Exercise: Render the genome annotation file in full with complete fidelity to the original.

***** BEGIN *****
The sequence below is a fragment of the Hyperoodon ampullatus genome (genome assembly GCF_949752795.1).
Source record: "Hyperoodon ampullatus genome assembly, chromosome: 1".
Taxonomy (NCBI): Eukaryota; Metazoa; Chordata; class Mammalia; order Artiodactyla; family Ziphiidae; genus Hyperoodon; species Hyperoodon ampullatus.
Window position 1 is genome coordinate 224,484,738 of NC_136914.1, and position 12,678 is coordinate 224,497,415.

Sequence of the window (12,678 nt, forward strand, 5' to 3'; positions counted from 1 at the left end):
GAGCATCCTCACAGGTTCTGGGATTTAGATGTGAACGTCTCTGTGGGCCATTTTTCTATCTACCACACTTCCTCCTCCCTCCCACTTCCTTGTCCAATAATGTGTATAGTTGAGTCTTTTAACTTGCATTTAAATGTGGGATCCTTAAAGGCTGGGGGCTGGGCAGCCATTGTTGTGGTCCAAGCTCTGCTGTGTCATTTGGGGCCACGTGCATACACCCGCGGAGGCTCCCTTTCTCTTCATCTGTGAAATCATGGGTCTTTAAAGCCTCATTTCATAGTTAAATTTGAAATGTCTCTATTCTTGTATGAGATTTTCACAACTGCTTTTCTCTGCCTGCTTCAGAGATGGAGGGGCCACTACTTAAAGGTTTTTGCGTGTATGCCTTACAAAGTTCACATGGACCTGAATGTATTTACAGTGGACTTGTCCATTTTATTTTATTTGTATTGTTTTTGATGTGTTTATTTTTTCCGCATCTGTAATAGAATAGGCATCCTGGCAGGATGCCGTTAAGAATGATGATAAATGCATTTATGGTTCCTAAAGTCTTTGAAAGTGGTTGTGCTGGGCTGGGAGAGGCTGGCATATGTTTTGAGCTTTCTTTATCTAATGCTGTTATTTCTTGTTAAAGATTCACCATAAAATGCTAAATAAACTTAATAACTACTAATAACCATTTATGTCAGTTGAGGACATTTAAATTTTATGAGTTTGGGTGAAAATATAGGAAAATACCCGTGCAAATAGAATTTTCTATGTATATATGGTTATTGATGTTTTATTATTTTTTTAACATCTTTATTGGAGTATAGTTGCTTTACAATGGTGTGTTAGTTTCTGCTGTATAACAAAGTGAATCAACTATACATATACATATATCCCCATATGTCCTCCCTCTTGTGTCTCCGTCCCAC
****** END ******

The sequence below is a fragment of the Hyperoodon ampullatus genome (genome assembly GCF_949752795.1).
Source record: "Hyperoodon ampullatus genome assembly, chromosome: 1".
Taxonomy (NCBI): Eukaryota; Metazoa; Chordata; class Mammalia; order Artiodactyla; family Ziphiidae; genus Hyperoodon; species Hyperoodon ampullatus.
Window position 1 is genome coordinate 224,484,738 of NC_136914.1, and position 12,678 is coordinate 224,497,415.

Sequence of the window (12,678 nt, forward strand, 5' to 3'; positions counted from 1 at the left end):
GAGCATCCTCACAGGTTCTGGGATTTAGATGTGAACGTCTCTGTGGGCCATTTTTCTATCTACCACACTTCCTCCTCCCTCCCACTTCCTTGTCCAATAATGTGTATAGTTGAGTCTTTTAACTTGCATTTAAATGTGGGATCCTTAAAGGCTGGGGGCTGGGCAGCCATTGTTGTGGTCCAAGCTCTGCTGTGTCATTTGGGGCCACGTGCATACACCCGCGGAGGCTCCCTTTCTCTTCATCTGTGAAATCATGGGTCTTTAAAGCCTCATTTCATAGTTAAATTTGAAATGTCTCTATTCTTGTATGAGATTTTCACAACTGCTTTTCTCTGCCTGCTTCAGAGATGGAGGGGCCACTACTTAAAGGTTTTTGCGTGTATGCCTTACAAAGTTCACATGGACCTGAATGTATTTACAGTGGACTTGTCCATTTTATTTTATTTGTATTGTTTTTGATGTGTTTATTTTTTCCGCATCTGTAATAGAATAGGCATCCTGGCAGGATGCCGTTAAGAATGATGATAAATGCATTTATGGTTCCTAAAGTCTTTGAAAGTGGTTGTGCTGGGCTGGGAGAGGCTGGCATATGTTTTGAGCTTTCTTTATCTAATGCTGTTATTTCTTGTTAAAGATTCACCATAAAATGCTAAATAAACTTAATAACTACTAATAACCATTTATGTCAGTTGAGGACATTTAAATTTTATGAGTTTGGGTGAAAATATAGGAAAATACCCGTGCAAATAGAATTTTCTATGTATATATGGTTATTGATGTTTTATTATTTTTTTAACATCTTTATTGGAGTATAGTTGCTTTACAATGGTGTGTTAGTTTCTGCTGTATAACAAAGTGAATCAACTATACATATACATATATCCCCATATGTCCTCCCTCTTGTGTCTCCGTCCCAC